1
$\begingroup$

How do I get (a) + (b) + (c) $\implies$ (d) $\implies$ (e)?

(a) Show that for each $m \in M$, if $\mu(m) = \emptyset$ for some stable matching $\mu$, then for the woman-optimal matching, $\mu_W$, $\mu_W (m) = \emptyset$.
Proof: Suppose for $m \in M$, $\mu(m) = \emptyset$ for some $\mu$ stable and that $\mu \neq \mu_W$. By definition $\mu_W$ gives $m$ his least preferred achievable partner. So we can conclude that $\mu \geq_m \mu_W \implies \emptyset \geq_m \mu_W$. But $\mu_W$ is stable so it must be individually rational, which means $\mu_W(m) = \emptyset$

(b) $m \in M$, for the man-optimal set, $\mu_M$, if $\mu_M (m) = \emptyset$, then $\mu(m) = \emptyset$ for every stable matching $\mu$.
Proof: If for $m \in M$, $\mu_M(m) = \emptyset$, then $\emptyset$ is $m$'s best achievable partner since the matching is man-optimal. So for any other matching, $\mu'$, $\emptyset\geq_m \mu'(m)$. By individual rationality of stable matchings, it must be that $\mu'$ also assigns $m$ to $\emptyset$.

(c) Show that for every man $m\in M$, if $\mu(m) \in W$ for some stable matching $\mu$, then $\mu_M(m) \in W$. Similarly, show the same for the women.
Proof: If a stable matching $\mu$ sends $m$ to $W$, then $m$ prefers his partner in $W$ over $\emptyset$, and that partner is achievable. So now if we consider $\mu_M(m)$, we get the m-optimal matching, and $m$ gets his most preferred achievable mate. So this mate is achievable and at least as preferred as the mate in $\mu$ and therefore more preferred than $\emptyset$ so $\mu_M(m) \in W$ for $m$ also. The same argument can be said from a women's perspective by replacing the $m$'s and $M$'s with $w$ and $W$.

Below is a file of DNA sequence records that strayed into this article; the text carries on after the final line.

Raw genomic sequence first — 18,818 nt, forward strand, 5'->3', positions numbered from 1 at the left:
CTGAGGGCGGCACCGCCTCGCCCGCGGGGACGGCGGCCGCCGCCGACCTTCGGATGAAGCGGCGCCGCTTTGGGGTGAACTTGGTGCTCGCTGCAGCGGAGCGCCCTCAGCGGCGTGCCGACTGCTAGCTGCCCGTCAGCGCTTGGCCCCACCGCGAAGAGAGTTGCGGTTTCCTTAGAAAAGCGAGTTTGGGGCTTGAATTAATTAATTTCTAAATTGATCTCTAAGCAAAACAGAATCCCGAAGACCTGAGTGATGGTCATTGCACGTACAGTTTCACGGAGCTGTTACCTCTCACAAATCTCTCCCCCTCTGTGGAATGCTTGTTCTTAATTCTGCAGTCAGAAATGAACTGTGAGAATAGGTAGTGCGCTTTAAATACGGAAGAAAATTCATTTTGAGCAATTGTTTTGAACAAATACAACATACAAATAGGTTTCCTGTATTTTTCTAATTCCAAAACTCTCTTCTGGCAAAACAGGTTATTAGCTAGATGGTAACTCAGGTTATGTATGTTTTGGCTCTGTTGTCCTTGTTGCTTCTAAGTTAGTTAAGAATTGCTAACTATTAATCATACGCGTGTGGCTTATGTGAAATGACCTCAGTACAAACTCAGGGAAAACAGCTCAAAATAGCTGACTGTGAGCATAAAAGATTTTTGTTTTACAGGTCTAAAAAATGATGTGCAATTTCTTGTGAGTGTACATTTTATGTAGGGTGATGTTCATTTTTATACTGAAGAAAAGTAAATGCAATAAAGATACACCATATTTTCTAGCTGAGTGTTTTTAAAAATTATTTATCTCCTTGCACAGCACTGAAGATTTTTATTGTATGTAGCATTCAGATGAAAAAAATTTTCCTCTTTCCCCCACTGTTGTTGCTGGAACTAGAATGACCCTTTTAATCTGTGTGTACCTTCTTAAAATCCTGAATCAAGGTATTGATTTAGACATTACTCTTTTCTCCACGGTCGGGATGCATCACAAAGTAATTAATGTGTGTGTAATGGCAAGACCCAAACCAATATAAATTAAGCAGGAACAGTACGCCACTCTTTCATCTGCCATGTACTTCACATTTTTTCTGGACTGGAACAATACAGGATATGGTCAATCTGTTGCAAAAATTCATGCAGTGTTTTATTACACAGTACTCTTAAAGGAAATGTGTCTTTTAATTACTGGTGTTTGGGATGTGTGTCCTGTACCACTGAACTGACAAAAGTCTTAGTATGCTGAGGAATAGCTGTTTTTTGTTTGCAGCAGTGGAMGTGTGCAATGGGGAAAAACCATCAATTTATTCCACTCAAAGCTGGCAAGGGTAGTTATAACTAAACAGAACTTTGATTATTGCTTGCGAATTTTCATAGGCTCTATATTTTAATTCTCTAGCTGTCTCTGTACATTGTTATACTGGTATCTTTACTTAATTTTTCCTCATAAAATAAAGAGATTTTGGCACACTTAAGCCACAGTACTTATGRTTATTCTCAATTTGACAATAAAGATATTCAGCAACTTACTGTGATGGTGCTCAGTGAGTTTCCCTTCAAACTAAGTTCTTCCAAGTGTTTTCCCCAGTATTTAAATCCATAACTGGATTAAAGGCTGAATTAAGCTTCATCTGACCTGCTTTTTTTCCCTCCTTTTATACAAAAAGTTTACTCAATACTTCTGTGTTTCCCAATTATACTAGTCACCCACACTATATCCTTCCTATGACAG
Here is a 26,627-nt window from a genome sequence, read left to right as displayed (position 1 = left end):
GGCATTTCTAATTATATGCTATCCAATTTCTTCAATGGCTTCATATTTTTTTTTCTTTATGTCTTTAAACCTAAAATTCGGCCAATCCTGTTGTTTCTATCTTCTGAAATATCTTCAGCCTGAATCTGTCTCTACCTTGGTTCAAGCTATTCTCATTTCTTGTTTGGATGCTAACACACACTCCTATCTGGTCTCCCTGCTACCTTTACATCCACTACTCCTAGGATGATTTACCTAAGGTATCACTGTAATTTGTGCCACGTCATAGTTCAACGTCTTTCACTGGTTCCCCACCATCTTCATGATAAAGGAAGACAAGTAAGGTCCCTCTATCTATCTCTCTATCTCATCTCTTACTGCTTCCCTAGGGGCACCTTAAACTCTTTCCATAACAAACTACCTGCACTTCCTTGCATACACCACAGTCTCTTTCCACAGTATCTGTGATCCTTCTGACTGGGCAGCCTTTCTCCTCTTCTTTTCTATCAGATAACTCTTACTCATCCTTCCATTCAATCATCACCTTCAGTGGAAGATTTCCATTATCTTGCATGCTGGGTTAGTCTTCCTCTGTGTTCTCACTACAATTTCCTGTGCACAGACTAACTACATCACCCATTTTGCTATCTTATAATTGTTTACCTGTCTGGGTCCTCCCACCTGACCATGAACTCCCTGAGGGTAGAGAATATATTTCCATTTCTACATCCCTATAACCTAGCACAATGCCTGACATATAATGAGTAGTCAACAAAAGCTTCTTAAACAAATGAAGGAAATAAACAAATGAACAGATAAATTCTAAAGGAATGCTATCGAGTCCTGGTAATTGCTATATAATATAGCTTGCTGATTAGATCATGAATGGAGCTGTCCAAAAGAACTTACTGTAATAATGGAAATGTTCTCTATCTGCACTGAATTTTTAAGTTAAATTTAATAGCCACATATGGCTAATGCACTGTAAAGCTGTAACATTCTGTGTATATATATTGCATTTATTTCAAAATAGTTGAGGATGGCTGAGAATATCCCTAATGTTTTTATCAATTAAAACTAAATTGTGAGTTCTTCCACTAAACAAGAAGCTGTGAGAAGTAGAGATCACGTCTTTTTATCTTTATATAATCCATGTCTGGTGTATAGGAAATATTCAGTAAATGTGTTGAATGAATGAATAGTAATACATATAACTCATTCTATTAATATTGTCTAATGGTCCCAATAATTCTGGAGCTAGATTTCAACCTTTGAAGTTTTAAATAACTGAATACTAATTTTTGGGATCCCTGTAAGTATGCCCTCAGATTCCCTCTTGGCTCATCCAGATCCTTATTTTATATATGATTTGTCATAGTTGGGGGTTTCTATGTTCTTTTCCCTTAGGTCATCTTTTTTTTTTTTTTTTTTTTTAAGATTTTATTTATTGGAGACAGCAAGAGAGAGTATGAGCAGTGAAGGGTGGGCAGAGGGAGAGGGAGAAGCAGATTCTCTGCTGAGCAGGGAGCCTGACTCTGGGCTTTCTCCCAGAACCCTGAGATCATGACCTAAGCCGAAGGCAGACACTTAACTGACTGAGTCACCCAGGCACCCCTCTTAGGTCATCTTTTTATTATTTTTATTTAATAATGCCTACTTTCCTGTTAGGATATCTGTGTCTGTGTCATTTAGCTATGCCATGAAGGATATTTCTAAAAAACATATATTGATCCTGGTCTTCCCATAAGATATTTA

(d) using (a), (b), and (c) show that $$|\{m \in M : \mu_M(m) = \emptyset\}| = |\{m \in M : \mu(m) = \emptyset \mbox{ for some stable matching } \mu\}|$$ (a) If a man is single in some $\mu$, then he is single in $\mu_W$
(b) If a man is single in $\mu_M$, then he is single in any other $\mu$.
(c) If a man is not single in some $\mu$, then he is also not single in $\mu_M$.

(e) Show that the set of agents who are single is the same for every stable matching.

$\endgroup$

1 Answer 1

1
$\begingroup$

I think it's easier to just bypass (d) and show (e) directly.

From (b), it is sufficient to show that if $m$ is single in some stable matching $\mu$, then $m$ is single in $\mu_M$.

Suppose there were some $m$ for which this is not true, i.e., $m$ is single in $\mu$ but not in $\mu_M$. Then $m$ has a $\mu_M$-partner $w$. Then $w$ is not single in $\mu_M$, hence by the contrapositive of (a) (applied to women), $w$ is not single in $\mu$. Thus $w$ has a $\mu$-partner $m'$. Then $m'$ is not single in $\mu$, hence by (c), $m'$ has a $\mu_M$-partner $w'$. This process can be repeated indefinitely, alternately finding $\mu$-partners for the women and $\mu_M$ partners for the men. We cannot ever form a loop: if we loop back to the original $m$, then this contradicts the assumption that $m$ is single in $\mu$; if we loop back to somewhere in the middle, then someone will have 2 partners in the same matching. Hence we get infinitely many people via this process, which is a contradiction.

$\endgroup$

Your Answer

By clicking “Post Your Answer”, you agree to our terms of service, privacy policy and cookie policy

Not the answer you're looking for? Browse other questions tagged or ask your own question.